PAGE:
by Bob Gwizdz
On the face of it, ice fishing seems like a pretty simple affair: You punch a hole in the ice, clear out the slush and start fishing.
But ice fishing is every bit as complicated as fishing in open water, though there is one major difference: There’s no casting or trolling. Ice fishing is all about vertical presentations. But many of the calculations that go into open-water fishing -- size of line, lure or bait selection, action of the rods – come into play on the ice, too.
Basically, ice anglers need just three things to get started –something to make a hole in the ice, something to clear out the hole, and something to fish with.
Most anglers use augers – tools with helical bits – to drill holes. Most common are hand augers, tools that require anglers to manually crank the device to cut the hole, though power augers – available in both gasoline and electric models – are easier to use, practically required in places or during periods of time where the ice is especially thick, and a lot more expensive than hand augers. They’re also heavier, though electrics tend to be significantly lighter than gas augers and battery-powered drills adapted to fit an auger are all the rage. This can be an issue if you walk on to the ice and have any sort of physical challenges, but, for the most part, if you’re travelling by snowmobile or ORV or even hauling your gear behind you on a sled, the weight is not an issue.
The alternative to an auger is a spud, a chisel-like tool (on the end of a pole) with which anglers chip holes in the ice. Spuds are perfectly fine for fishing relatively thin ice and that’s where they shine especially brightly as they also serve as a safety devise. Simply put, it’s recommended that all ice fishermen carry a spud with them and use it as they move across the ice to test the thickness of the ice in front of them. This is significantly less important in the dead of winter – when you know there’s a foot of ice or more on the surface -- but de rigueur during first and last ice.
A third tool – an ice saw or chain saw – can be used in conjunction with an auger or spud to cut a large opening in the ice. A large hole is necessary for those who prefer spearing from a shanty, though they are often popular with perch anglers, too, who can see down into the water and target any fish they see by dropping the bait right on them.
Clearing the ice shavings and slush from the hole is simple enough with a skimmer (or slush scoop) which resembles a ladle with holes in it. Simple plastic skimmers cost only a couple of bucks and work well for most applications, though you can pay $25 for bigger, fancier metal contraptions.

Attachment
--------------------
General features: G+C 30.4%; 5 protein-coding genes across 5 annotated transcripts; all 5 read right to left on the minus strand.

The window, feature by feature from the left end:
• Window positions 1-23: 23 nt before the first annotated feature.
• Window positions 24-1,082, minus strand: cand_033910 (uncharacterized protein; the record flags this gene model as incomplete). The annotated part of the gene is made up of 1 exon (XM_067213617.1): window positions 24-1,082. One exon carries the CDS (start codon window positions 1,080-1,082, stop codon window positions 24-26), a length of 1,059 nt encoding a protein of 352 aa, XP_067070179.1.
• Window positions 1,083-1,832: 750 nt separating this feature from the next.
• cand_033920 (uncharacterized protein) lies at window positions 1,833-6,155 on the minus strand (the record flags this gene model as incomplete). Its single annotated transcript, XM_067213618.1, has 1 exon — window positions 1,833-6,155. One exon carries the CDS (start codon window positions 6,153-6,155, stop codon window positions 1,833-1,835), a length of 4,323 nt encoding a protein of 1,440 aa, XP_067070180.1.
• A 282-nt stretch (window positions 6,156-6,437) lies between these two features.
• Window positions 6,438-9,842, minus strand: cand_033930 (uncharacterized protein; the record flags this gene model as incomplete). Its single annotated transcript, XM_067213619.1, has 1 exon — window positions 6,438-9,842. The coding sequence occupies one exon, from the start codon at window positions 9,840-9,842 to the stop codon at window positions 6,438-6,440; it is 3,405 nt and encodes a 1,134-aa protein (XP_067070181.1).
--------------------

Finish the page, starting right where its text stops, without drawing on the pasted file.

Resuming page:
When it comes to actual fishing gear, most anglers prefer short rods (no more than a couple of feet long) that allow them to sit close to their holes. Short rods are required for those who fish from small shanties, though there’s a school of ice fishermen who eschew shelters and prefer to fish on open ice and actually prefers longer rods, which offer a number of advantages, not the least of which is the ability to make a long, sweeping hook set. For the most part, the long-rod set is made up of well-experienced anglers who have adapted to a particular style of fishing that suits them.
Ice fishing rods range from simple fiberglass blanks fitted into a dowel for a handle to high-dollar, ultrasensitive graphite models. Choosing an appropriate rod is just like selecting a weapon for open-water angling; you wouldn’t use the same rod for salmon and bluegills now would you? But there are a myriad of choices even among bluegill anglers. A simple fiberglass pole – often with just a couple of bent wires protruding from the handle to wrap line around – in the right hands can be just as effective as a graphite rod and high-dollar reel. One of the best panfish anglers I’ve ever known -- Bluegill Bob Miskowski, who is no longer with us – often used low-cost rods with simple spring-tension spools to hold line. It was a rare day that Miskowski didn’t have a pile of fish on the ice.
And there are those who do not like rods at all but prefer to fish tip-ups, devices that suspend a bait under the ice and feature a spring-loaded flag that “tips up” to signal a strike. Most commonly associated with pike fishing, tip-ups can be used for any game fish and, truth be known, I know some guys who prefer to use tip-ups for perch simply because they allow them to fish three lines effectively. And they can always be used in conjunction with hand-held rods, too.